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while division is used to separate or diminish-one rule will prove the other.

Take the second example in Multiplication; we find the product is 18935703, and that the multiplier was 249; now place these two, the one as the dividend, the other as the divisor, and the quotient will be the multiplicand 76047.

249) 18935703 (76047

1743..

1505
1494

1170
996

1743
1743

There is another method of proving this rule, but as there is no certainty of its correctness, it is useless to burden the pupil's mind with it.

To prove any sum in Division : Multiply the divisor and quotient together, taking in or adding the remainder, and the product will be the dividend.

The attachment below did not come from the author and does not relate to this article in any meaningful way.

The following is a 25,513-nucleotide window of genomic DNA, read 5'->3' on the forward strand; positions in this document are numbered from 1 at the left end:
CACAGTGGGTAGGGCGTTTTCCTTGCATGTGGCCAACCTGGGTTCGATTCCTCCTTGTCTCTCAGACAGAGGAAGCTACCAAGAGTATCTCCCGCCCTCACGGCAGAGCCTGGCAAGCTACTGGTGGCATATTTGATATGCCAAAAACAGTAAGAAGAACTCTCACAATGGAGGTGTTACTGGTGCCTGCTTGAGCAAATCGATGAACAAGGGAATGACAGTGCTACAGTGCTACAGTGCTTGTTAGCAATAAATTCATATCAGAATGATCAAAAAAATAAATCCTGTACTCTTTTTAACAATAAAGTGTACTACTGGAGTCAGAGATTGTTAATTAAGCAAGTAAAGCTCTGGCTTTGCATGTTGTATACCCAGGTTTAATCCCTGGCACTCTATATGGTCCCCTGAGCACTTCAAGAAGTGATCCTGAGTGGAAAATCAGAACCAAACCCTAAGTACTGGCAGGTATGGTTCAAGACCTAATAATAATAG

Take the first example in Long Division, and multiply the quotient 10804, remainder 74, by the divisor 78. We proceed, saying, eight times four

10804.. 74 make thirty-two, and four we carry from 78 the remainder make thirty-six ; eight times nought but three ; eight times eight

86436

75635 are sixty-four ; eight times nought but six ; eight times one are eight. The next 842786 figure of the multiplier being 7, we say, seven times four are twenty-eight, and seven, the figure in the remainder, make thirty-five, which we write in full, the next figure of the multiplicand being a cipher ;

and say, seven times eight are fifty-six, which is also written in full; seven times one are 7. Thus our product, 842786, is the dividend of the sum we wished to prove.

Having now gone through the fundamental rules, and given directions how they are to be proved, it only remains to point out to the learner what is the best mode of abbreviating or shortening the work in them. In all the rules it is necessary that the learner should discontinue, as far as he safely can, the use of those words by which he was taught to recite his work.